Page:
Tourist Visa Extension?

sweetdbt

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Sep 17, 2004
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Since the standard tourist visa was reduced from 90 days to 15, I have been confused about the legal status of the MANY tourists who spend somewhat longer periods of time in the DR, but have no desire to become residents.

I understand that the penalty for overstaying the visa is relatively paltry, and from that standpoint, the simplest thing to do is simpy pay it on departure. What this does not solve is what seems to be a dilemma for a tourist/visitor who is driving in the DR after 15 days. My understanding is that the right to drive legally (and with insurance) using your license from your home country expires when the visa does.

I cannot imagine that the only way to be in the country and drive legally for longer than 15 days is to obtain residency and a Dominican license. My first thought is that it should be possible to renew the visa for at least another 15 days, or to apply for and obtain a special visa for a longer stay. I have asked this question in other related threads before and got no answer. I'm hoping by starting this thread that either Dr. Guzman or someone else with experience in this can fill me in. I plan to spend 4-6 weeks sometime next year as preperation for a potential move in 2-4 years.
 

skyblue

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Mar 20, 2006
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spend your 6 weeks and stop stressing over this. you can drive all you want and no one will tell you different. if all else fails, you can always bribe the cops. enjoy your trip and relax already!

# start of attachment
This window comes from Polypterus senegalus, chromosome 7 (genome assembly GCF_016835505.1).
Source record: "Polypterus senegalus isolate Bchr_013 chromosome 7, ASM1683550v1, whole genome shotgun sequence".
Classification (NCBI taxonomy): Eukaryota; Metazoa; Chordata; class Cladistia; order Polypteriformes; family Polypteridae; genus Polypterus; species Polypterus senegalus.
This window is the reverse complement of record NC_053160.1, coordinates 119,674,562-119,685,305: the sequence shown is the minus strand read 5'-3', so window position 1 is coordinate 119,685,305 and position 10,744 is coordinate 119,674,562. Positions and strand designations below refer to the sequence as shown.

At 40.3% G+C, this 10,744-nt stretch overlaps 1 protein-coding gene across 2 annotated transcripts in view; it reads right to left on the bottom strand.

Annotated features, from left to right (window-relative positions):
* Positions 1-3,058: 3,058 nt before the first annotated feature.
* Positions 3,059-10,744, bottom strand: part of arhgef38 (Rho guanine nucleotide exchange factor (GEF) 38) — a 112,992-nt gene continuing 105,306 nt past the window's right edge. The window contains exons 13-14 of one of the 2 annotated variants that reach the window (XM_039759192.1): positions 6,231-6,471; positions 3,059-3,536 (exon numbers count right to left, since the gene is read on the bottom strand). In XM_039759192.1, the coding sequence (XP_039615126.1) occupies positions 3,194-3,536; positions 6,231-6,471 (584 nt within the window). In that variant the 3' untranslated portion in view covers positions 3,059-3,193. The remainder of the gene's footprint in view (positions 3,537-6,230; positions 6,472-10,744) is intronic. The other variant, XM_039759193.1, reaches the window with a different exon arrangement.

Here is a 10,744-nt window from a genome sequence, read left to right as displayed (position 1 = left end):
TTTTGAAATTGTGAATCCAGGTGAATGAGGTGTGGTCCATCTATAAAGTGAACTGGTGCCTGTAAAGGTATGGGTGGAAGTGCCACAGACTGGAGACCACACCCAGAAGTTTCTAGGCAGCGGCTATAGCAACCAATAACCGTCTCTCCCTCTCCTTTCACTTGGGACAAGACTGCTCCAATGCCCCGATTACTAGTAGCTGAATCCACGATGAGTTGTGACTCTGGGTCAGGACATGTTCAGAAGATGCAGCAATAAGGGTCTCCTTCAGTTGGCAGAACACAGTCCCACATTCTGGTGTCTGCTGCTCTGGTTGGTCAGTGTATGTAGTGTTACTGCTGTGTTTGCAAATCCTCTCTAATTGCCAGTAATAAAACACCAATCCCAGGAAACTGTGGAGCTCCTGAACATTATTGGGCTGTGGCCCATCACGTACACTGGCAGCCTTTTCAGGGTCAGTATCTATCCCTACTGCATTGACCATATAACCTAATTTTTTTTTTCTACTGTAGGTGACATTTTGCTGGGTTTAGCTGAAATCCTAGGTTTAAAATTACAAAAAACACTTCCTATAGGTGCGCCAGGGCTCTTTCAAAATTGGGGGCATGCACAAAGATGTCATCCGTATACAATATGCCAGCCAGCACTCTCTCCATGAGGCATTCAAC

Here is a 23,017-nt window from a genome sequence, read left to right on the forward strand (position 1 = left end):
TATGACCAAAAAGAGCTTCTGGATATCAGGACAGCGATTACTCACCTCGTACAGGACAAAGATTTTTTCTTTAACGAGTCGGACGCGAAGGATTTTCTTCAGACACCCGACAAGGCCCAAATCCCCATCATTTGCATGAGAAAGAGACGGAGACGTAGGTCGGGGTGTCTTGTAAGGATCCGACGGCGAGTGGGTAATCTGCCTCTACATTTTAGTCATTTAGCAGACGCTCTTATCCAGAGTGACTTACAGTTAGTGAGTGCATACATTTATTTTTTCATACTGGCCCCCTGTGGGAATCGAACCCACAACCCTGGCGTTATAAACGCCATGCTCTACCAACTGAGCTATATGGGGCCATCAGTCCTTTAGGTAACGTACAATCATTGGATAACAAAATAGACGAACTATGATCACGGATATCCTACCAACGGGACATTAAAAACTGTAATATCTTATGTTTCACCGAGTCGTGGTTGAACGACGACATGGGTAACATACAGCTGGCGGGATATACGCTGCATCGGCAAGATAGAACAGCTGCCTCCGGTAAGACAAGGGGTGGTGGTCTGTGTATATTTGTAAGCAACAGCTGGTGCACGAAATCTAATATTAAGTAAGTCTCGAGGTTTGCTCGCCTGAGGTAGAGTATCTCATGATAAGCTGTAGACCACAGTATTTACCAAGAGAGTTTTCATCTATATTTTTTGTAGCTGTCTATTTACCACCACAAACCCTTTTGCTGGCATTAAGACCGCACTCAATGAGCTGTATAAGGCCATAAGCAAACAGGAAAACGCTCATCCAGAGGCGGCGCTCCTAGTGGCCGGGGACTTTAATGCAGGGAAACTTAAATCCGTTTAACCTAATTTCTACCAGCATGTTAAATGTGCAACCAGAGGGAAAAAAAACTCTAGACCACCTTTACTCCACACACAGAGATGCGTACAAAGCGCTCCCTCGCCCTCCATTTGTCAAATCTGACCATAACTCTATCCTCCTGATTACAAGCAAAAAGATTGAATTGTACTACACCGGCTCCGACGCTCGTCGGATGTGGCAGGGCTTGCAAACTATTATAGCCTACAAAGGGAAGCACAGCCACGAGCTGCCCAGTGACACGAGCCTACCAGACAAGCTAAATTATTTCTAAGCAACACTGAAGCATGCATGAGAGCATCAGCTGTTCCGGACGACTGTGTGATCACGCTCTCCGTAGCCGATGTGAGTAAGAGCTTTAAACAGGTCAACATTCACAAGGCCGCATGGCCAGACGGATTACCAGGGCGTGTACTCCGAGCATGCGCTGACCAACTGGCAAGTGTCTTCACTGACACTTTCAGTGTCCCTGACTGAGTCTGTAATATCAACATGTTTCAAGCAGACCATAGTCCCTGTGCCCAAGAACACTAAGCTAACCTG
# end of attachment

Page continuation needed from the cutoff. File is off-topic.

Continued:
ps what home country are you talking about??? where is the visa from?
 

sweetdbt

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Sep 17, 2004
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I'm from the US,

and when I say visa, I am referring to the tourist card, which is the legal document by which we enter the country. Not really stressing, just checking on what is needed to be legal and insured. I have rented a car and driven all over the country on 14 previous vacations, but as far as I know, I was always within the time frame allowed, was driving legally, and was insured in the event of an accident. No accidents yet, and I don't plan on any, but I know it could happen, and I'll be damned if I'm going to get myself in a big mucky-muck, spend a night or more in a Dominican jail and wind up a poster child for HB and others who like to say us ferners shouldn't drive in the DR. (LOL HB;) )

The information I have read here on DR1 says that when the tourist card expires, so does the validity of my US driver's license. I'm just checking on what I need to do to extend that past 15 days. I hope someone knows.
 

AnnaC

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Jan 2, 2002
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Tourist card good for only 14 days

It's been posted many times.

fines for staying more than 14 days

15 Days - 3 Months: $300 Pesos
3 Months - 9 Months: $500 Pesos
9 Months - 1 Year: $2000 Pesos
1 Year - 1.5 Years: $3500 Pesos
1.5 Years - 2 Years: $4500 Pesos
2 Years - 2.5 Years: $6000 Pesos
2.5 Years - 3 Years: $8000 Pesos
3-5 Years: $12000 Pesos
5 Years+: $15000 Pesos